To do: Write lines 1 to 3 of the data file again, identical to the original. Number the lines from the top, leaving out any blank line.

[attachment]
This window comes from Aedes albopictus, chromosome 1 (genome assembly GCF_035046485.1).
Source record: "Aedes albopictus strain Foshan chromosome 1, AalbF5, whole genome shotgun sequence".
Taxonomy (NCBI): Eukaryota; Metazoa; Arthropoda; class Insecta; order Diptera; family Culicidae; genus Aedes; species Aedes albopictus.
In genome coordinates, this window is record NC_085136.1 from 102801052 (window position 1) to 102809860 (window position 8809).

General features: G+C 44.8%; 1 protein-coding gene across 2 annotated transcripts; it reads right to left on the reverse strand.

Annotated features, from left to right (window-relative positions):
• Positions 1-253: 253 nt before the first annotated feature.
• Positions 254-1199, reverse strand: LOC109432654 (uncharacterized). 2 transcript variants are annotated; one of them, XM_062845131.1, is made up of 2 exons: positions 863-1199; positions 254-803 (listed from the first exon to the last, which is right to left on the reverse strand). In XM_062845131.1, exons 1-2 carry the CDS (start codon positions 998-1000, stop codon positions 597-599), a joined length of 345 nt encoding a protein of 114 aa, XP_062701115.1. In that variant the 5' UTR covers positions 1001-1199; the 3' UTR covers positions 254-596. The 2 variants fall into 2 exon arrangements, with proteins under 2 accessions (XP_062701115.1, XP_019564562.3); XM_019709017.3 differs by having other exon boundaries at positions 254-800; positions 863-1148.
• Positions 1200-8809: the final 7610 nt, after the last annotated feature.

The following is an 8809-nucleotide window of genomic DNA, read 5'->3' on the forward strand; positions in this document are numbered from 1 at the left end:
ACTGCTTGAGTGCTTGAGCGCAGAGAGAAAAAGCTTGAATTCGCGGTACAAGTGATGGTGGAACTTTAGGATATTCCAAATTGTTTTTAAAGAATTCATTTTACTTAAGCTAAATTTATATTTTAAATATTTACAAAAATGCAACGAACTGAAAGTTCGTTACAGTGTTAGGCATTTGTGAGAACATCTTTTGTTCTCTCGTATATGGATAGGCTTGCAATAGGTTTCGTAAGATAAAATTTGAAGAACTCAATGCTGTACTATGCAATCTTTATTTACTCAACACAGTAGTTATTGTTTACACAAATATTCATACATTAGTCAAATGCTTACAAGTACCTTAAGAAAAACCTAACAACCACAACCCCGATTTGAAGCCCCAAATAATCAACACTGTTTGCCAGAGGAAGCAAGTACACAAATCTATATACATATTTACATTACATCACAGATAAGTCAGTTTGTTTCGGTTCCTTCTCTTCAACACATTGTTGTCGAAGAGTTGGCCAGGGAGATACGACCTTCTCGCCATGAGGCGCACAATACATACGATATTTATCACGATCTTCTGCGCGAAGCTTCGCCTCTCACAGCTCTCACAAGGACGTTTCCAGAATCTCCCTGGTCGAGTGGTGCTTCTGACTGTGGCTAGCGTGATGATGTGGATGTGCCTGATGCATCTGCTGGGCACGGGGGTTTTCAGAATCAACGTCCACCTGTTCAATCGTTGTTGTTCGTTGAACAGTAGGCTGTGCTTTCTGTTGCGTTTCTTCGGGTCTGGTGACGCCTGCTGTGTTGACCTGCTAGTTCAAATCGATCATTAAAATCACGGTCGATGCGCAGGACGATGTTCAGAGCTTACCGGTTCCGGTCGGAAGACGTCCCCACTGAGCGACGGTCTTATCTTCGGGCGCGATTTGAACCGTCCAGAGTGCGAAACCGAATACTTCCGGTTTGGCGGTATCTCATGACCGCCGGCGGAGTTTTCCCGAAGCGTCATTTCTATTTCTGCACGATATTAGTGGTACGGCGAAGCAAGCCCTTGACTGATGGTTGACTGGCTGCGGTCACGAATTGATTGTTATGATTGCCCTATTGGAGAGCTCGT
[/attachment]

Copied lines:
This window comes from Aedes albopictus, chromosome 1 (genome assembly GCF_035046485.1).
Source record: "Aedes albopictus strain Foshan chromosome 1, AalbF5, whole genome shotgun sequence".
Taxonomy (NCBI): Eukaryota; Metazoa; Arthropoda; class Insecta; order Diptera; family Culicidae; genus Aedes; species Aedes albopictus.